Lawmakers’ Response to Belt-Tightening? More Cost-Drivers
Across Connecticut and the U.S., individuals, families and businesses are still tightening their belts and doing more with less as their finances and the economy struggle to recover.
Despite this, in the opening week of the 2011 legislative session, lawmakers introduced numerous proposals to increase healthcare costs.
More Mandates, More Costs
Most of the proposals are coming in the form of yet more health insurance benefit mandates that require certain policies to cover various services. Unfortunately, with more mandated coverage comes greater cost: In healthcare, you simply can’t buy more and pay less.
Mandates also do not treat or impact all businesses equally. In fact, nearly all large employers can avoid the added costs because those companies are self-insured and the mandates don’t apply to them. So smaller employers, who usually purchase insurance, are impacted by these mandates, bear the burdens of the higher costs.
So far, just one week into the 2011 session, there are a half dozen proposed new or expanded healthcare mandates (SB-10, SB-12, SB-13, SB-20, SB-21 and HB-5032). All of the proposals will soon be considered by the Insurance Committee.
Another cost-raising proposal is the SustiNet Health Plan, which would make numerous changes to Connecticut's health insurance laws. Most notably, SustiNet would create a state-run health insurance plan that competes against the private sector as a state-run public option.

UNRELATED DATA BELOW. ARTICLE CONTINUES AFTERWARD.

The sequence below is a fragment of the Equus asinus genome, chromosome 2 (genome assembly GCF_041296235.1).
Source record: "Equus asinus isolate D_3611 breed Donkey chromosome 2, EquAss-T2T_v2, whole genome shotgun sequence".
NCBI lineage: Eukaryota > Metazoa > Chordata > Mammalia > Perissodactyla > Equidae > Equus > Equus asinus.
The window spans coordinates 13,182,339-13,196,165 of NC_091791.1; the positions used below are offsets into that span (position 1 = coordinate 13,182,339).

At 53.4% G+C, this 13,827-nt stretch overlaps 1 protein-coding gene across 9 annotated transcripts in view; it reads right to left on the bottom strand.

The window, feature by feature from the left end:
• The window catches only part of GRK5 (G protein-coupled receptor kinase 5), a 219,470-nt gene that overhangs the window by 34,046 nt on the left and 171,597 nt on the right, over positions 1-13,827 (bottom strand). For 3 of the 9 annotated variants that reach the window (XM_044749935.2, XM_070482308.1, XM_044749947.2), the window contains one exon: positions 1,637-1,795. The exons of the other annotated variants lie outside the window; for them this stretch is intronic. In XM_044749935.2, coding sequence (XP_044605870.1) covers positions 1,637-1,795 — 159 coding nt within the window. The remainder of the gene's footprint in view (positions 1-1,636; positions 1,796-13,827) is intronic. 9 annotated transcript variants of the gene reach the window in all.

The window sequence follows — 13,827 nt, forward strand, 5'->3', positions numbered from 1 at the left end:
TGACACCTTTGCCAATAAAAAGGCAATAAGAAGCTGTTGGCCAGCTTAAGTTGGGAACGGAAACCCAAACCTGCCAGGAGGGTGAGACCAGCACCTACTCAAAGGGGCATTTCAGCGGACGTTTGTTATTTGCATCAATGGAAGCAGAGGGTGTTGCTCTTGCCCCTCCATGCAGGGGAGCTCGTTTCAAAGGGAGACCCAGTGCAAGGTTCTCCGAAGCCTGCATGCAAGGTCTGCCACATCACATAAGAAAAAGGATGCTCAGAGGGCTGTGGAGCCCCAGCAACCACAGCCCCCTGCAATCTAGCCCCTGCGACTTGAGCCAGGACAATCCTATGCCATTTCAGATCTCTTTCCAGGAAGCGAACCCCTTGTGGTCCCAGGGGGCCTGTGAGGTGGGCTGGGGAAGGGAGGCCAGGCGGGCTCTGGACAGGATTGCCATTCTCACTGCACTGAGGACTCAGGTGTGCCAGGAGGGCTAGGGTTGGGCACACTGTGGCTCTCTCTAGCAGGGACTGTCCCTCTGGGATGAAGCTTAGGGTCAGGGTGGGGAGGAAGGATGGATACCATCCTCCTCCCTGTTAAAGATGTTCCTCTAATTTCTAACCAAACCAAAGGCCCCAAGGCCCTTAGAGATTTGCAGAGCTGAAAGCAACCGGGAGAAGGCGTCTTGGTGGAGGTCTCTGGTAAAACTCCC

While the precise cost of SustiNeti is still unknown, its mission is clearly ambitious: ultimately to be available to every individual and company in the state. And its likely benefit levels are also ambitious, to be modeled after Connecticut's expensive public health insurance plans, including the state employee plan.
SustiNet's financing model is also aggressive in that it would pay for all of these coverages through a state-run self-insured system, removing the need to pay health insurance premiums but requiring the state to pay for all medical claims.
At a time when Connecticut faces a massive budget deficit and crippling unfunded liabilities in state employee health care and pension obligations, creating another unfunded liability is a move in the wrong direction.
With the myriad mandates and the SustiNet proposal gaining traction so early in the session, there is real reason to be concerned that the actions of the legislature may result in increased healthcare costs.
However, there is ample time for the General Assembly to heed the advice of the business community and reject these proposals.
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